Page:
The Goodale Theater became a lot more intimate this past weekend when the audience was seated on stage for Morgan Thorson's "Still Life for the Cowles Center." Chairs were arranged in the round for the intense performance, which brought viewers close to the action but also involved them in a more active way than typical shows in that space.

Thorson staged an earlier version of "Still Life" back in 2015 at the Weisman Art Museum, where it was presented more like an installation than a performance. Dancers performed in a gallery over the course of five hours, while viewers could come in and out as they pleased, watching the endurance practice break down in entropy. Not so for the Cowles version, where the audience was asked to play the role of witness as a revolution unfolded on stage.

Thorson gave her performers the tools of rebellion. She deconstructed her own power as choreographer as they disrupted the patterns of choreography. The arch of the piece unraveled from its tightly wound and sometimes arbitrary structure into chaos and ultimately freedom of the performers.

Lines are one example of a structural formation that the dancers frequently went back to in the piece. They began in a line, summoned by a voice-over prompt, eventually moving back and forth on the stage as one unit before breaking out of it. Throughout the piece, they returned to the line, as if it were base zero for their interconnected unit.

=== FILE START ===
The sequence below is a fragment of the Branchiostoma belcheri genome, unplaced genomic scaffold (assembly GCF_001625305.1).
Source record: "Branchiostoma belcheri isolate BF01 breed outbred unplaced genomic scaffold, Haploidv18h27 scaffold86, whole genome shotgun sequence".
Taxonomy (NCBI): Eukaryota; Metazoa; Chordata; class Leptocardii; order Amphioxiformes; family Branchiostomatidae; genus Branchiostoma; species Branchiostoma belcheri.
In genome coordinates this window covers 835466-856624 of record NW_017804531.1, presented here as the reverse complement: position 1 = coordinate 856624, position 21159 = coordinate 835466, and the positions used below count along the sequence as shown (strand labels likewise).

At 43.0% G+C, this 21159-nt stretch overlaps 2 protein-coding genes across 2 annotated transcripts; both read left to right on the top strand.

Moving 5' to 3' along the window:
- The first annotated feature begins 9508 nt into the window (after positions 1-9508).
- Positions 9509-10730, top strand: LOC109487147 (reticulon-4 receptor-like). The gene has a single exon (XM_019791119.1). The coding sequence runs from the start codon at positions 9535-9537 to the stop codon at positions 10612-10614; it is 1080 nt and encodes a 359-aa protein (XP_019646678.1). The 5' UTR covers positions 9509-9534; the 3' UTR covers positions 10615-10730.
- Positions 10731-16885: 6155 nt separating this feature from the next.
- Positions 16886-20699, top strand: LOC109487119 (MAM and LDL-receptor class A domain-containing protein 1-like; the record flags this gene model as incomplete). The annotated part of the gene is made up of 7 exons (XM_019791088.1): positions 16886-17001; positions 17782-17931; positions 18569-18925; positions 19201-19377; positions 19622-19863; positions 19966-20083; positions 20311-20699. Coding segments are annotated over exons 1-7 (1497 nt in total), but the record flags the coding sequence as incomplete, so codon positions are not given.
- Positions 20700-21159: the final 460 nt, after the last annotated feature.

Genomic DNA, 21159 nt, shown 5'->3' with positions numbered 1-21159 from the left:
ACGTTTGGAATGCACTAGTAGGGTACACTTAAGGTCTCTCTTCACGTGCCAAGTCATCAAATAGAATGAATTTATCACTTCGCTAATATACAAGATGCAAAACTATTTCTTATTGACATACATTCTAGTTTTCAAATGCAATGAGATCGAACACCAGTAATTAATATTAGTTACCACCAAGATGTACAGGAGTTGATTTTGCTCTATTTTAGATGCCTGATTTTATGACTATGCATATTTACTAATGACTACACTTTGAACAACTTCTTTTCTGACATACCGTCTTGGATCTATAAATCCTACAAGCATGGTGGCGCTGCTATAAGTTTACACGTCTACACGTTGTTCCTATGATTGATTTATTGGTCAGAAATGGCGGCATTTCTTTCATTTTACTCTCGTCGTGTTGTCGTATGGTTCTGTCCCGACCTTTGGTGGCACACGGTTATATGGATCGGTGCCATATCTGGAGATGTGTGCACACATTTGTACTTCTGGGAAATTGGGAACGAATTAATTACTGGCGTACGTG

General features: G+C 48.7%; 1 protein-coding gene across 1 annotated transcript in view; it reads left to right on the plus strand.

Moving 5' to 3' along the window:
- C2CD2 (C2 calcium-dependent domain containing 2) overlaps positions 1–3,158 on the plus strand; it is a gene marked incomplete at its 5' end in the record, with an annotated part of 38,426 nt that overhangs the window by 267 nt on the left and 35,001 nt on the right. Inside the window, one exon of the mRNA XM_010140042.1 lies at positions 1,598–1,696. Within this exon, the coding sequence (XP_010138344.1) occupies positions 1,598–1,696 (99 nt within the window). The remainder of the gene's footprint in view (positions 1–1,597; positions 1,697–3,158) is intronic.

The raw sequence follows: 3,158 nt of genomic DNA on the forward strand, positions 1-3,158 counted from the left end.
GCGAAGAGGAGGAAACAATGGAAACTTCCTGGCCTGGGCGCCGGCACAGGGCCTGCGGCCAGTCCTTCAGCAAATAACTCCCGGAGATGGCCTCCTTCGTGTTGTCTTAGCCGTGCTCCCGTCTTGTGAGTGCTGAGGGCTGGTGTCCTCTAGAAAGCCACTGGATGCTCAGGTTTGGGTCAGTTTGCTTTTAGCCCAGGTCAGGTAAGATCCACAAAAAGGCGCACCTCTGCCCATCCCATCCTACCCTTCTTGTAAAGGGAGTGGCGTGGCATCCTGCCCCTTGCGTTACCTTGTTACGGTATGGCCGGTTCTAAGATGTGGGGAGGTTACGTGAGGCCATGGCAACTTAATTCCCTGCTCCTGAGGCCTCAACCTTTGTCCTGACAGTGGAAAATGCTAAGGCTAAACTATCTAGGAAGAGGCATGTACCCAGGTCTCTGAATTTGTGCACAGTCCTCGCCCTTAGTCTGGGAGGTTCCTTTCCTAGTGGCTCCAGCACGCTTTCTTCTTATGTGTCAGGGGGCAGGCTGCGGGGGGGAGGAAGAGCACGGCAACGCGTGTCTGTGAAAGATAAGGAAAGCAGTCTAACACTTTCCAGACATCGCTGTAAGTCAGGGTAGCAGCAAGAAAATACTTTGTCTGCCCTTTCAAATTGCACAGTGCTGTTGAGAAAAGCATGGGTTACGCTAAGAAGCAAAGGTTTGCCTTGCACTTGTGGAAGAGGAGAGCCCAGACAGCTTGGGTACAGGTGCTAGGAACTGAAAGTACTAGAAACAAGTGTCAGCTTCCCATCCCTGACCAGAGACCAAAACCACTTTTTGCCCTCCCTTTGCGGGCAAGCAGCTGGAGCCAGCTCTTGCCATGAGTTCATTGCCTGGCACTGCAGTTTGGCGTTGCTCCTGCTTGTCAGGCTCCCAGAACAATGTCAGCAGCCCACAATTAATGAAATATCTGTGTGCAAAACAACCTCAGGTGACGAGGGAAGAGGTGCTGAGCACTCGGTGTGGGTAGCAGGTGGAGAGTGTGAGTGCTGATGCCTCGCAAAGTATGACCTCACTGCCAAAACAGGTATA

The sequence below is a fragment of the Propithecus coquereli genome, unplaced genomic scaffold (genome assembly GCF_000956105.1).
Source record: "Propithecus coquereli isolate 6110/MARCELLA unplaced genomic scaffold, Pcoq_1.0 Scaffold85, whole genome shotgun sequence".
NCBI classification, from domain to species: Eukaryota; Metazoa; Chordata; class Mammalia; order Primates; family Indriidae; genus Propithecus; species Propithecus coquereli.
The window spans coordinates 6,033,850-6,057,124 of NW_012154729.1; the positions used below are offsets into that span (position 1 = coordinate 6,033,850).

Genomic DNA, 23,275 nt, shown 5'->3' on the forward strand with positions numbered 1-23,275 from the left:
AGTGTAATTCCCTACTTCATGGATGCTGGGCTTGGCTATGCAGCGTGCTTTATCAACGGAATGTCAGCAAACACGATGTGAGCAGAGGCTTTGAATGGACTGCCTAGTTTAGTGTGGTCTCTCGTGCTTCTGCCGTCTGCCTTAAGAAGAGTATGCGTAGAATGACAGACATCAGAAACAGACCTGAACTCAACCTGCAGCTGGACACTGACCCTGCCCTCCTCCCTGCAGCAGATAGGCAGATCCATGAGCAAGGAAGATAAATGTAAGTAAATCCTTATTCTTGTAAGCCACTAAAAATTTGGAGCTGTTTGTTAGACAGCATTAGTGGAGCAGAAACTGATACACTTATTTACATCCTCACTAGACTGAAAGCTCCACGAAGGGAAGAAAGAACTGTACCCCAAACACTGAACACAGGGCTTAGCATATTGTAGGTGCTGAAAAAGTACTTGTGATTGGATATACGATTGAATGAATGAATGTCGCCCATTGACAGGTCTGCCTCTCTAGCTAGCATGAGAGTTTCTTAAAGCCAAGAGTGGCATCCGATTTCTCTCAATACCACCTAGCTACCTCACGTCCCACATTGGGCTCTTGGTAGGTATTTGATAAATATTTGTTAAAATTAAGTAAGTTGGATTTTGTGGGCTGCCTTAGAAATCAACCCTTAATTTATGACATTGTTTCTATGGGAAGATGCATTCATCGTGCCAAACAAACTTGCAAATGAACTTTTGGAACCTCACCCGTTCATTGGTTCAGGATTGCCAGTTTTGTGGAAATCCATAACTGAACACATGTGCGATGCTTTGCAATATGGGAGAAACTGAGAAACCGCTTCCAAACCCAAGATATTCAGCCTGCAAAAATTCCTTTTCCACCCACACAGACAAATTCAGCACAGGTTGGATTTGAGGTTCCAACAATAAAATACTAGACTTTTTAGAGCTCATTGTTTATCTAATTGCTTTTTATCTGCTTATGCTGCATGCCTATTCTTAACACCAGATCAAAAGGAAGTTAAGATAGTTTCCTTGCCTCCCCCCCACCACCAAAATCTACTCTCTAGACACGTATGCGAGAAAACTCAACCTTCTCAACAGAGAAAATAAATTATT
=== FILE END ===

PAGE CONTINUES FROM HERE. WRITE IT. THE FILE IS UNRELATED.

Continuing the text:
For much of the piece, the dancers didn't seem like they were having much fun. As they gesticulated, galloped, skipped and lunged, they looked as if they were prisoners or puppets being controlled by some outside force. Once in a while everyone broke out of the structure, revolting in spastic frenzy.

The revolutionary moments increased as the piece progressed, propelled by Sxip Shirey's unrelenting score, which wove in jazzy upbeat music, plucky unearthly tunes, swamp sounds, swelling strings and pervasive percussion.

The breakouts by the performers from the rigidity took different forms. They employed quiet screams, and loud ones; they simulated throwing up, and they jerked and exploded from the choreography. As they broke free, their expressions turned from exhaustion to glee. By the end, the performers found the most effective form of resistance to be their stillness. Their ability to look around them and at the audience, almost in accusation, became their act of silent protest.

Sheila Regan is a Minneapolis arts writer.